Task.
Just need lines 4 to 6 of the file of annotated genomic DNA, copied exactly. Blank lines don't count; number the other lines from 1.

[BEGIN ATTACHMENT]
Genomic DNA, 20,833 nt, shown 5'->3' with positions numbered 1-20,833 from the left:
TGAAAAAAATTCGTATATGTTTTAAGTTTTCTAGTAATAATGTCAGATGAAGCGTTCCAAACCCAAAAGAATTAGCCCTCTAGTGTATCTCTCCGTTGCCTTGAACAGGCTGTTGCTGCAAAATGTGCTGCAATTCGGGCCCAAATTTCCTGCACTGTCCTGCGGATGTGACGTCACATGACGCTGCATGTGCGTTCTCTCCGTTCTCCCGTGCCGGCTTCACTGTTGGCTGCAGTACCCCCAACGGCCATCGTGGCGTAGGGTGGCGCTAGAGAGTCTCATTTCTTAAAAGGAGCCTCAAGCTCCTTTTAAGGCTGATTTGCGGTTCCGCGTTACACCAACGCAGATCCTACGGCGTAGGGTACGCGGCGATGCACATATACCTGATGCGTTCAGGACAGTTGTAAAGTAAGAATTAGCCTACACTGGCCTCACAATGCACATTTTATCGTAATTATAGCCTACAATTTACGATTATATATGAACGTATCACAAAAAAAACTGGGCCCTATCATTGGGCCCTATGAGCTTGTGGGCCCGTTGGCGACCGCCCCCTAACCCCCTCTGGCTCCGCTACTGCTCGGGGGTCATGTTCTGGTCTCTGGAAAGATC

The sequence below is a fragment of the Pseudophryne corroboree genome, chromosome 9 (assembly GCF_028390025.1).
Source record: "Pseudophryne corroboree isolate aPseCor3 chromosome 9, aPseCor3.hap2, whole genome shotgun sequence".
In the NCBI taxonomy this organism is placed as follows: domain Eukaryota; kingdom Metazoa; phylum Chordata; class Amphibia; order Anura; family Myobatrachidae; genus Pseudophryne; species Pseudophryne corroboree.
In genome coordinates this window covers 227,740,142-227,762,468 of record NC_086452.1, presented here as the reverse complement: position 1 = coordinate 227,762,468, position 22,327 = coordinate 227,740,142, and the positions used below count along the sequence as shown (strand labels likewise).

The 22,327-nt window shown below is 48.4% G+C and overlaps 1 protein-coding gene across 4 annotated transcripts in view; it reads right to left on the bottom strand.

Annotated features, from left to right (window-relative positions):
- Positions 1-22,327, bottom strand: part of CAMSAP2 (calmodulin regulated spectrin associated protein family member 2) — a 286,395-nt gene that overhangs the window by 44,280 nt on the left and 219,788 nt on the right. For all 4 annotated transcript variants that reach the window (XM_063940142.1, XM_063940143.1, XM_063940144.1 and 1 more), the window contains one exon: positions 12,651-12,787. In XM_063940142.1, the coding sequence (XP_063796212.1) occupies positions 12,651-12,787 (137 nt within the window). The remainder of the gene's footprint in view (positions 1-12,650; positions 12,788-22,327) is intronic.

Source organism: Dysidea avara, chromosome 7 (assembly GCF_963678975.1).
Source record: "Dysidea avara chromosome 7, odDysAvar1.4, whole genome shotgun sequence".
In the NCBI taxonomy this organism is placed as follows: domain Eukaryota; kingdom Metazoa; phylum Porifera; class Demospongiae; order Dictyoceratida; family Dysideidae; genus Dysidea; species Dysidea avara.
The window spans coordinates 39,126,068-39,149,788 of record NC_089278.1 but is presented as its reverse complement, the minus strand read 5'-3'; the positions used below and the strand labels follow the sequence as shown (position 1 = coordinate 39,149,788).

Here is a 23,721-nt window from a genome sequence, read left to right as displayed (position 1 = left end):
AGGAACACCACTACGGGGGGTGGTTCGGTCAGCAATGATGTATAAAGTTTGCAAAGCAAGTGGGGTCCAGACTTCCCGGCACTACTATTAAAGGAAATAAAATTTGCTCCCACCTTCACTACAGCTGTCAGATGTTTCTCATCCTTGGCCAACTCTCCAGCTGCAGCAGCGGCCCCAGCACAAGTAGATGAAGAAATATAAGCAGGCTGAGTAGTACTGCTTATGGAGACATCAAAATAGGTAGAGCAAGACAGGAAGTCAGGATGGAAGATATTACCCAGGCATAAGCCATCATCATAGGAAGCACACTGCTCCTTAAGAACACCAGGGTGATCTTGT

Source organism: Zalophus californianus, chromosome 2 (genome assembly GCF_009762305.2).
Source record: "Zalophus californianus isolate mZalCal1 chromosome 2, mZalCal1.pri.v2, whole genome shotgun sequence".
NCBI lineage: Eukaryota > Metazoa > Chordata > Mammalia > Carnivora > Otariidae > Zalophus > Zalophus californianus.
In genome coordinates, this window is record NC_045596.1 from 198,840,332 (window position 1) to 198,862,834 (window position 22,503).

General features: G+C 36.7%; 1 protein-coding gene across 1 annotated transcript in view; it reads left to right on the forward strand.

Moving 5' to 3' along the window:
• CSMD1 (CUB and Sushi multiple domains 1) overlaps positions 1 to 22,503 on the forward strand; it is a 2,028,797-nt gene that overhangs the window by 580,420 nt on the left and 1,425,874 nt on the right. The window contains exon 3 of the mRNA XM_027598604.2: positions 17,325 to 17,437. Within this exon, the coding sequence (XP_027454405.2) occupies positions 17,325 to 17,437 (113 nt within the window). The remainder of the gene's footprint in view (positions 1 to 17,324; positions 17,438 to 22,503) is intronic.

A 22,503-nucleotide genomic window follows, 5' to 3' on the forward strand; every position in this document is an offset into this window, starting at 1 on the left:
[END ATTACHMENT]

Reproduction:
Source record: "Pseudophryne corroboree isolate aPseCor3 chromosome 9, aPseCor3.hap2, whole genome shotgun sequence".
In the NCBI taxonomy this organism is placed as follows: domain Eukaryota; kingdom Metazoa; phylum Chordata; class Amphibia; order Anura; family Myobatrachidae; genus Pseudophryne; species Pseudophryne corroboree.
In genome coordinates this window covers 227,740,142-227,762,468 of record NC_086452.1, presented here as the reverse complement: position 1 = coordinate 227,762,468, position 22,327 = coordinate 227,740,142, and the positions used below count along the sequence as shown (strand labels likewise).